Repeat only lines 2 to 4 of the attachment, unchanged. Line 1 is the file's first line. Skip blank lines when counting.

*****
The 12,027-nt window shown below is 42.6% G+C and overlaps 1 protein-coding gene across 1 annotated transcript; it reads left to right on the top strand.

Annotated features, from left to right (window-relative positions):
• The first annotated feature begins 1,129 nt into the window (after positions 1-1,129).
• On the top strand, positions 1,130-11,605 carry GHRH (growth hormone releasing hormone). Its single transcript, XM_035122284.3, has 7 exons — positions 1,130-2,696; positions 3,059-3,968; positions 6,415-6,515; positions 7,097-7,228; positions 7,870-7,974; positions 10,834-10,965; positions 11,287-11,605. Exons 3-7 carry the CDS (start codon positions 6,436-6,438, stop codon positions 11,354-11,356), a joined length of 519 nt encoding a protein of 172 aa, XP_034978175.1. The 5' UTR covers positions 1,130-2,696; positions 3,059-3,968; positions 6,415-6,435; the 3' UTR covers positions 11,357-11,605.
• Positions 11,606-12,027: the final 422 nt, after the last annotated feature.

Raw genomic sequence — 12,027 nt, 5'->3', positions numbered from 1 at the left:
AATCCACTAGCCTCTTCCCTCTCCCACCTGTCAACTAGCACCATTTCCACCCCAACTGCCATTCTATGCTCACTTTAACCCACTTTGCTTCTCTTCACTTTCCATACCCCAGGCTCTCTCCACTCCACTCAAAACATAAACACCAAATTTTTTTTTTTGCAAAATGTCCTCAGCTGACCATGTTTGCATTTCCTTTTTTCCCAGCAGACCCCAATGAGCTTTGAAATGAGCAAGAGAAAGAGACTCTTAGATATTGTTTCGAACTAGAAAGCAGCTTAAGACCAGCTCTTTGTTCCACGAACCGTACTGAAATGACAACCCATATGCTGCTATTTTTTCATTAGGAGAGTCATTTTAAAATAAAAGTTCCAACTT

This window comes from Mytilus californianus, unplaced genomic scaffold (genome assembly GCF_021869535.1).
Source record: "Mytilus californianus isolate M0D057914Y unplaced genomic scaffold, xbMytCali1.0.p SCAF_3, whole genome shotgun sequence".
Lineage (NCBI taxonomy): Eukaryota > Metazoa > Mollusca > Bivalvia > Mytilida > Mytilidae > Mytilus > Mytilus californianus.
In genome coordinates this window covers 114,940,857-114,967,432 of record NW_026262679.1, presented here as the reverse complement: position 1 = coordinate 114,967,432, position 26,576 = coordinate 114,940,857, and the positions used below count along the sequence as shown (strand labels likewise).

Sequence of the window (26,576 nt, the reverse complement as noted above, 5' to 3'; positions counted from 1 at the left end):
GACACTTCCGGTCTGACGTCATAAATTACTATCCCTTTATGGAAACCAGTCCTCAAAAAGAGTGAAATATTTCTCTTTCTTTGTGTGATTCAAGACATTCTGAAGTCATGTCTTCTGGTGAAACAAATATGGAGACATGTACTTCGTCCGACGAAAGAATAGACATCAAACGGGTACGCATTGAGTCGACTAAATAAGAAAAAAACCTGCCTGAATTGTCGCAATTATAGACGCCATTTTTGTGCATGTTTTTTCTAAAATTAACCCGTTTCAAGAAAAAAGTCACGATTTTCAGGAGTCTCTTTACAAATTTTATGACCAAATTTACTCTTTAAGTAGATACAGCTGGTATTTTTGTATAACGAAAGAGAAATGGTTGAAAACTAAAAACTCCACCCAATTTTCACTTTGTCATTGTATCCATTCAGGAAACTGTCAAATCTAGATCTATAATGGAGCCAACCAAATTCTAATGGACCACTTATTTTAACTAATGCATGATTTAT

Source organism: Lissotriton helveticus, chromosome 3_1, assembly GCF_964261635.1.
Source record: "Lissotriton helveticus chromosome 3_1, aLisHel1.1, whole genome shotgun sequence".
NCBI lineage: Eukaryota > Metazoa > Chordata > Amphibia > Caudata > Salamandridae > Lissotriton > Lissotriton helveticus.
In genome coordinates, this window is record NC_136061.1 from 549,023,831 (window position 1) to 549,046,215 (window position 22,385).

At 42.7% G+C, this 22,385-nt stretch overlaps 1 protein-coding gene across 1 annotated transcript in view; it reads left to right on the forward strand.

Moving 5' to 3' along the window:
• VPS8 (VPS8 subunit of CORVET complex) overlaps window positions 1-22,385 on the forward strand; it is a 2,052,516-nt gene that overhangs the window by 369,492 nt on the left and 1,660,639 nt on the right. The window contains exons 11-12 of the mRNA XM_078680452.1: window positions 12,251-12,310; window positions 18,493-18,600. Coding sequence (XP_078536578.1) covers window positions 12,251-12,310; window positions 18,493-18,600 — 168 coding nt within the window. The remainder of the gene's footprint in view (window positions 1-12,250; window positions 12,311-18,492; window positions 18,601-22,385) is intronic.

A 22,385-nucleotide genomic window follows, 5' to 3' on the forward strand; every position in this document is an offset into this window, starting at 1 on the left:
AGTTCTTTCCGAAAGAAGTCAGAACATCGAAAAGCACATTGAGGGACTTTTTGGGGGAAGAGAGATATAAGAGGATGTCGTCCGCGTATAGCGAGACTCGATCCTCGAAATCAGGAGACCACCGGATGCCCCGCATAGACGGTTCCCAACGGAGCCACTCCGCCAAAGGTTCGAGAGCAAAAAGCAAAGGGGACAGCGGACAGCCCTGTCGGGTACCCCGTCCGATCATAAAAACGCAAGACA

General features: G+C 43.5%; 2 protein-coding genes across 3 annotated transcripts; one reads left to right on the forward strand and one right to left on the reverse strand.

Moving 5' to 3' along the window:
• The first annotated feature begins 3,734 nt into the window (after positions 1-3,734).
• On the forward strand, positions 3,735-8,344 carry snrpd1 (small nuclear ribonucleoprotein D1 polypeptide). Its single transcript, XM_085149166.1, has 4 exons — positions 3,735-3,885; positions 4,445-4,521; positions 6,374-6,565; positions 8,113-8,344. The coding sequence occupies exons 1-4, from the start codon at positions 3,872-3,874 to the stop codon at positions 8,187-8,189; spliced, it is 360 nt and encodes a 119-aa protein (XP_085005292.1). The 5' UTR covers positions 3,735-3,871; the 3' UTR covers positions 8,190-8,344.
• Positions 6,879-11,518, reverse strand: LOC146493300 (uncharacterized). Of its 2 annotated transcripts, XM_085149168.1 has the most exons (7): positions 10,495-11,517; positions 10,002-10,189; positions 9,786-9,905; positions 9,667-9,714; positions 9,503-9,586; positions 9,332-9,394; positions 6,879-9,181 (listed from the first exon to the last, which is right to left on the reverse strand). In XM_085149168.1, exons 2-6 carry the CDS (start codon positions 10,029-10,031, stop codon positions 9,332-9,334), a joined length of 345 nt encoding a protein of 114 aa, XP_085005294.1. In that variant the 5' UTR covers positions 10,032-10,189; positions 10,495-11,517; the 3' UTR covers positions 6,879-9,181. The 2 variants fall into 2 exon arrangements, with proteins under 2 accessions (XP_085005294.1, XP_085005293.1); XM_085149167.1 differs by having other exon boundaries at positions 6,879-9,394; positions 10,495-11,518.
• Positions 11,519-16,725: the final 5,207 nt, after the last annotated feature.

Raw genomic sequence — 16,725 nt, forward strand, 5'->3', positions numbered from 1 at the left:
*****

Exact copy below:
Annotated features, from left to right (window-relative positions):
• The first annotated feature begins 1,129 nt into the window (after positions 1-1,129).
• On the top strand, positions 1,130-11,605 carry GHRH (growth hormone releasing hormone). Its single transcript, XM_035122284.3, has 7 exons — positions 1,130-2,696; positions 3,059-3,968; positions 6,415-6,515; positions 7,097-7,228; positions 7,870-7,974; positions 10,834-10,965; positions 11,287-11,605. Exons 3-7 carry the CDS (start codon positions 6,436-6,438, stop codon positions 11,354-11,356), a joined length of 519 nt encoding a protein of 172 aa, XP_034978175.1. The 5' UTR covers positions 1,130-2,696; positions 3,059-3,968; positions 6,415-6,435; the 3' UTR covers positions 11,357-11,605.